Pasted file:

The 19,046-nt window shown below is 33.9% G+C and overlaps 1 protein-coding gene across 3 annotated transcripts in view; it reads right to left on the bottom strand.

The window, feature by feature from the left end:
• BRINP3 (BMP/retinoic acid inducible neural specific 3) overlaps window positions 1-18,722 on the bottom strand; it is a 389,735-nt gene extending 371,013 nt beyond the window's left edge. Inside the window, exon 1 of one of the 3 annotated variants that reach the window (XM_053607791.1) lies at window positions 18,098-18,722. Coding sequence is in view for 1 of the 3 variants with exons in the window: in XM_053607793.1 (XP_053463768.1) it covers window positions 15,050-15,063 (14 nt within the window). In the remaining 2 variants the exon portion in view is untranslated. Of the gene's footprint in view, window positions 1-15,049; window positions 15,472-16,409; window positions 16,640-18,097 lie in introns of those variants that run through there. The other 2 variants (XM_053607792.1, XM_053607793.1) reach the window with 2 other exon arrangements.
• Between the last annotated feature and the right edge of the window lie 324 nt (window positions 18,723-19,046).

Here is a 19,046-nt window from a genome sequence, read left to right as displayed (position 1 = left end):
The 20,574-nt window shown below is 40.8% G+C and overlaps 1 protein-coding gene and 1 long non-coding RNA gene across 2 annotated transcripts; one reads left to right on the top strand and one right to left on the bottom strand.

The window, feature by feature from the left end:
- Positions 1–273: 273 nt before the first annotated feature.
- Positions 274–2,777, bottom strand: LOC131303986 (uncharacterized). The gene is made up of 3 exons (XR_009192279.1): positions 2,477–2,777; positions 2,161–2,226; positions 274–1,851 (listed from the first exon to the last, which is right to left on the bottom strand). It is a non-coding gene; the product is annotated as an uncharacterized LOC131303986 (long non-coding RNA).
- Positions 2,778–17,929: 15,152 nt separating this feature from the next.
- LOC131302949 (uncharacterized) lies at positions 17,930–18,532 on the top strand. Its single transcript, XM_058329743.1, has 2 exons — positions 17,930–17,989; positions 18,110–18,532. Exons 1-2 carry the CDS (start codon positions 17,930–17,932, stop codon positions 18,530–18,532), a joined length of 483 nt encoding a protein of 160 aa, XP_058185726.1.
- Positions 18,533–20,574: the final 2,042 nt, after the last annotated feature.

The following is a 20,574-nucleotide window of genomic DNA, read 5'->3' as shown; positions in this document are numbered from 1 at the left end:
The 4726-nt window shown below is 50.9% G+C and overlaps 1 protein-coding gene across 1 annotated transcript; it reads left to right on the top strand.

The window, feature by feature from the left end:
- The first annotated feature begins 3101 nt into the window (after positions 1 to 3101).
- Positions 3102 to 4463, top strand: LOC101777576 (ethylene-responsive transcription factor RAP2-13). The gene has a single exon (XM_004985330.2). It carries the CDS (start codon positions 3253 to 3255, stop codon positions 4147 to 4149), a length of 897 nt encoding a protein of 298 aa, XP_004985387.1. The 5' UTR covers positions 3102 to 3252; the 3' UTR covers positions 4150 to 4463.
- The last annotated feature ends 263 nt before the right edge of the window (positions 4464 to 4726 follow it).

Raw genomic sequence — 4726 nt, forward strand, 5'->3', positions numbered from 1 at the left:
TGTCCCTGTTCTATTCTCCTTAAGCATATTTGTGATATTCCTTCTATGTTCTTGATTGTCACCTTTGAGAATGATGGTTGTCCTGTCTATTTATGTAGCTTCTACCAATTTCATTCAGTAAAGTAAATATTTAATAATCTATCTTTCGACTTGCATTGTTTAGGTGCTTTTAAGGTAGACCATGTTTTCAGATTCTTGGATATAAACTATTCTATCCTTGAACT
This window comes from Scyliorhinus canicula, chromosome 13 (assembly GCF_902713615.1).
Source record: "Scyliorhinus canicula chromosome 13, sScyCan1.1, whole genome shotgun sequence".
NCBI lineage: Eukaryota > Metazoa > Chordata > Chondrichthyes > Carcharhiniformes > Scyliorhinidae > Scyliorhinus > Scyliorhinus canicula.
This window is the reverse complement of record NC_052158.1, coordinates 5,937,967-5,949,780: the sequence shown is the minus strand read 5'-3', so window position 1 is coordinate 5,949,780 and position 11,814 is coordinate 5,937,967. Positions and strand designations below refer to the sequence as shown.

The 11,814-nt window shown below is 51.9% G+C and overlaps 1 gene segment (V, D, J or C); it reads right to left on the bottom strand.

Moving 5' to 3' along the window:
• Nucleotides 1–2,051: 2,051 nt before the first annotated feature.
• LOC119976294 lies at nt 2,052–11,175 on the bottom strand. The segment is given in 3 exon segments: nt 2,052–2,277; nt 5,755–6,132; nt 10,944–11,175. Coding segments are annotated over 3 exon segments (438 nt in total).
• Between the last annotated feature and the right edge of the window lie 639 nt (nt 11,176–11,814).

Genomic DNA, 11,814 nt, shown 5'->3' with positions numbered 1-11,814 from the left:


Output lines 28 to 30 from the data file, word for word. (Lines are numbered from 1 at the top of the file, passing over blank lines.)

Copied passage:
• LOC119976294 lies at nt 2,052–11,175 on the bottom strand. The segment is given in 3 exon segments: nt 2,052–2,277; nt 5,755–6,132; nt 10,944–11,175. Coding segments are annotated over 3 exon segments (438 nt in total).
• Between the last annotated feature and the right edge of the window lie 639 nt (nt 11,176–11,814).

Genomic DNA, 11,814 nt, shown 5'->3' with positions numbered 1-11,814 from the left: